Guide to UMPCs – Ultra Mobile Personal Computers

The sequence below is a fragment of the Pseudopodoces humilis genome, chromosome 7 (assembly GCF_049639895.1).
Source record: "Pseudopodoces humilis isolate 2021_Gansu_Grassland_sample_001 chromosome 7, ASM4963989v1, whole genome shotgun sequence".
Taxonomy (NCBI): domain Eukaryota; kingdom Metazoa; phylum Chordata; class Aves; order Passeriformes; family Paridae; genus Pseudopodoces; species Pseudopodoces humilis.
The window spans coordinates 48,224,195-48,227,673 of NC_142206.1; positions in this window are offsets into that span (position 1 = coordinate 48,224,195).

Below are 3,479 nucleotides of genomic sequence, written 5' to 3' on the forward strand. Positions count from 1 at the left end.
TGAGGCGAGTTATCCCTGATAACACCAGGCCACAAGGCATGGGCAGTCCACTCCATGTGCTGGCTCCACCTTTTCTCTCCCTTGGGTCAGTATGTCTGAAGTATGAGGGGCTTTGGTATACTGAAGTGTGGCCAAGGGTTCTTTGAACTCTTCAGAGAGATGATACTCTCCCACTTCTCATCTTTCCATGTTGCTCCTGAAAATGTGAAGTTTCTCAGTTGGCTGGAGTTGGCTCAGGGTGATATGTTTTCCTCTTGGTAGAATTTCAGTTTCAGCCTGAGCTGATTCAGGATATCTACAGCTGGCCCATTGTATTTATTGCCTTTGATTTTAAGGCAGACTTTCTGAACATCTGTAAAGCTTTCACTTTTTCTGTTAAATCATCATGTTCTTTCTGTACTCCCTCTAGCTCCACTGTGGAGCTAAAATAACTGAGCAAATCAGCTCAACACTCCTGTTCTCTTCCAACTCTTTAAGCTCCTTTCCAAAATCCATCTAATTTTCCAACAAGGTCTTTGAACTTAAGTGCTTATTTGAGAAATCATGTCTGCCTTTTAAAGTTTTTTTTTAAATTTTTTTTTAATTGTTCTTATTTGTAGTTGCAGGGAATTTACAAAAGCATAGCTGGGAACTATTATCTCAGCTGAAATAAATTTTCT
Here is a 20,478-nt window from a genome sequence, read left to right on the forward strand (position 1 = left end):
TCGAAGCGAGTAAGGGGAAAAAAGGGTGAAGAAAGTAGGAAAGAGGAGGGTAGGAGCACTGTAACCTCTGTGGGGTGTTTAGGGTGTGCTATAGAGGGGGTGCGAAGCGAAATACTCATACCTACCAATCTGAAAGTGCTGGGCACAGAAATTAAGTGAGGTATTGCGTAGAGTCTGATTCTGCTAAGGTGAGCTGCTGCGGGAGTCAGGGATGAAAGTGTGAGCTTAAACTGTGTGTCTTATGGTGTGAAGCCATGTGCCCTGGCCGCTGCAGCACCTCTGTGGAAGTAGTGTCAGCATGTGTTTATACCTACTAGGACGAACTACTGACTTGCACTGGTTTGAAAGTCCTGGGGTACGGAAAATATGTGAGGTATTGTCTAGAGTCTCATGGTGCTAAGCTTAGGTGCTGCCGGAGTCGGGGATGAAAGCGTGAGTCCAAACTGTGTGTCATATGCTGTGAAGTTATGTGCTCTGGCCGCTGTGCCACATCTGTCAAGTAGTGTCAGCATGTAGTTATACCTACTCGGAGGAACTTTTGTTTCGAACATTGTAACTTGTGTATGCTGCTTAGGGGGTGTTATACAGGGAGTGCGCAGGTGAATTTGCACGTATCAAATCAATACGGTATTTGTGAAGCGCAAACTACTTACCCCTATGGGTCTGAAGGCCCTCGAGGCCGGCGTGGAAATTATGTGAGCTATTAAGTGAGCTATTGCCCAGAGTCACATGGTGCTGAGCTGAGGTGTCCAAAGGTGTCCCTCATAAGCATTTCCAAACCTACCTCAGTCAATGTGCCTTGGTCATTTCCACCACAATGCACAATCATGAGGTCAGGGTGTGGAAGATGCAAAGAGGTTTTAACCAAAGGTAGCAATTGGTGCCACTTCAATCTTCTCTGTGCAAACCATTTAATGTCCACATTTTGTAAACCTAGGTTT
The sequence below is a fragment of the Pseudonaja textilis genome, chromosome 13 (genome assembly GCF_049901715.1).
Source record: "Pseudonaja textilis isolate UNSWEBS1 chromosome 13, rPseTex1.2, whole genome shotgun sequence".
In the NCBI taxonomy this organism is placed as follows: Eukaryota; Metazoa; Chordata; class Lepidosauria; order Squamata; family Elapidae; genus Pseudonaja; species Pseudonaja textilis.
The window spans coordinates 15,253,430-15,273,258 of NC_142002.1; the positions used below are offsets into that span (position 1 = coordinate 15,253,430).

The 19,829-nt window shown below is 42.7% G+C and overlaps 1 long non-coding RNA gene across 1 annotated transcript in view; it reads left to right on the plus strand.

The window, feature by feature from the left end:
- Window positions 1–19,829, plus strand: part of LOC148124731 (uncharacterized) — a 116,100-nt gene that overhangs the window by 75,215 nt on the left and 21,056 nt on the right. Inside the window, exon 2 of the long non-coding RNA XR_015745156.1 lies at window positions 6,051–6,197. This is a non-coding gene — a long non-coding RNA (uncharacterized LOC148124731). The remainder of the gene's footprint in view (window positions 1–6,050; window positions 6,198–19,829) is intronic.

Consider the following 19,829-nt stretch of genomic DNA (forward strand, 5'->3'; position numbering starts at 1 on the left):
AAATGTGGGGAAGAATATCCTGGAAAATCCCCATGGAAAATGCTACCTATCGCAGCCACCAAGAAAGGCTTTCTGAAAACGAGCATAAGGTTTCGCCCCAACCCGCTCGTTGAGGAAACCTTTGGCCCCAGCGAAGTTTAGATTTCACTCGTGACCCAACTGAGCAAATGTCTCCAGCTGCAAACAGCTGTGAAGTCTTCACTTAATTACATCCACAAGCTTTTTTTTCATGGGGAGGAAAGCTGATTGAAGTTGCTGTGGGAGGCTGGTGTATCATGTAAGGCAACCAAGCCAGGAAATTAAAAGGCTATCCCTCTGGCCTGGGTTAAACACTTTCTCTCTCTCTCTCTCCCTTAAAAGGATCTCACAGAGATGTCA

UMPC is an acronym for ‘Ultra-Mobile Personal Computer’. A UMPC device is a small form factor personal computer that meets minimum specifications set down by a group of manufacturers including Intel and Microsoft. They are small enough to be carried in a briefcase, bag or even a pocket, and are designed to be sufficiently powerful and versatile to be able to run a full version of most common operating systems. Physically a UMPC device is larger than a PDA but smaller than a tablet PC. Details of Microsoft’s first UMPC device – codenamed ‘Origami’ – were circulated in early 2006, with confirmation of the ‘new generation’ hardware being given in March of that year. UMPC devices were designed for mobility, communication and productivity: wireless networking, a full complement of software and operating systems, and the ability, in theory, to do anything that would be possible on an desktop or laptop computer. The UMPC specification defines the screen size of a compatible device as being 7 inches (17.8 cm) or smaller with a minimum resolution of 800×480 pixels. The device must weigh less than two pounds (907 grams), and have a battery life of over 2.5 hours. Constraints on size meant that the power of the processor running the device had to be carefully weighed against its TDP. Likewise the power usage had to be low enough to allow a sensible battery life. Intel’s low-voltage processors were designed with smaller hardware such as the UMPC in mind and fitted the brief almost perfectly (unsurprising given its position in defining the specification). Intel’s processors featured in many of the early models....

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